Tobar Rock-n-Hopper Hopping Toy

Anyway, there it was, and I plonked it on the floor, stepped onto it, hopped to change feet, and stepped off, saying something along the lines of ‘finger swaps go like this…’.

He was only too pleased to have an excuse for abandoning the piano to hop on and off a plastic thingy.

After a couple of goes, I suggested he go back and try the exercise.

Result; complete comprehension of the ‘skill’ (that’s the word they use in football training) and he was able to do it with any pair of fingers, with either hand, with no problems and great enthusiasm.

Hours of explanation (I’m prone to exaggeration) and faulty learning and negative experience, all averted by the use of a broken plastic toy and a bit of large scale movement.

I’m sure something along these lines can be used in other instrument teaching as well.

Chatting birds

 

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Subdividing the Pulse – Movement

One of my piano teachers, the one that taught me through to my Teaching Diploma, was fanatical in demanding accuracy in subdividing the pulse. So much so, that when I heard a subway busker playing Bach on her flute, it took all my self-control not to stop and give her some hints about subdividing her crotchets, quavers and semiquavers with more precision. And as for church organists who don’t give the last note of each line of the hymn its full length…

Anyway, here’s how I have started this topic with my year 4 djembe class.

First of all, I had a track with a strong, moderate tempo beat – I used ‘Cyborg Chase’ from this book/CD combo

Music Express Extra - Developing Music Skills

which is tailor-made for this kind of pulse, rhythm and pitch work, (and entirely well worth the money in my view!)

Anyway, whatever you choose, listen to the music, and clap on the first beat four times, then on beats one and three four times, then on beats one, two, three and four, and finally on beats one-and-two-and-three-and-four-and-

The next stage is to show them how to move their arms, like walking, first on beat one, then on one and three, and so on.

All this preparation is well worth the time – as well as reinforcing the learning, it prevents chaos at the next stage, which is Movement!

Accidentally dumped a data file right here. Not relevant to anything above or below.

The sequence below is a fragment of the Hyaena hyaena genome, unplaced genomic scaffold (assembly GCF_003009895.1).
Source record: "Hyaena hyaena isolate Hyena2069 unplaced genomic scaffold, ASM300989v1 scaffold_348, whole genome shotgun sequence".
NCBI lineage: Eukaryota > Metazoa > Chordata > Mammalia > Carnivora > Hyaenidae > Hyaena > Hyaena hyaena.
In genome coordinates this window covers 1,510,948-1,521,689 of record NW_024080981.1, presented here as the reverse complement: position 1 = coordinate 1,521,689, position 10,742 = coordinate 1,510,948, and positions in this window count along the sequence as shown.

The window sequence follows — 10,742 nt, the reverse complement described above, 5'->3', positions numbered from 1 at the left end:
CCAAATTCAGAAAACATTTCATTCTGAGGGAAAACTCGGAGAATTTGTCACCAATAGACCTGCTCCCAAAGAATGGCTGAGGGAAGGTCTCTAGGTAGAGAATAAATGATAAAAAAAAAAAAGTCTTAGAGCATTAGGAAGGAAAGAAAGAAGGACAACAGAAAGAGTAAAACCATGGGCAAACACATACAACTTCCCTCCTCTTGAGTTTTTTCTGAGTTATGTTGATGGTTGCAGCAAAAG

Now, choose a couple of children (I’m working in a small space so I chose just one) demonstrate moving to the music like this; take a single step on beat one (four times, as before), then a step on each of beat one and three, a step on each of beats one, two three fourth. Before you let them go, make it ABSOLUTELY CLEAR that when you get to one-and-two-and-three-and-four-and, they MUST run on the spot..’No travelling’ seems to be the magic phrase, which I took from a PE lesson.

If all has gone well, you can let the whole class join in together. Because of my space issues, I chose ten children, and then let the final twenty loose.

I’ll be introducing the notation for semibreves (whole-notes), minims (half-notes), crotchets (quarter-notes) and quavers (eighth-notes) later on.

Flying birds divider

 

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Questions, questions, answers, answers


The ‘asking questions‘ method that I was using for teaching children to learn, and trying to improve their practising at home, seems to be working.

Now, sometimes, in a lesson, I hear the student asking themselves useful questions as we tackle some new tricky moments!

I have one older student, in year 9, who still needs a lot of help to interpret the notation. He is someone who needs to go at a slower pace anyway; quick fire questions and explanations just confuse him and then everything stops while he pulls the threads of his concentration back together.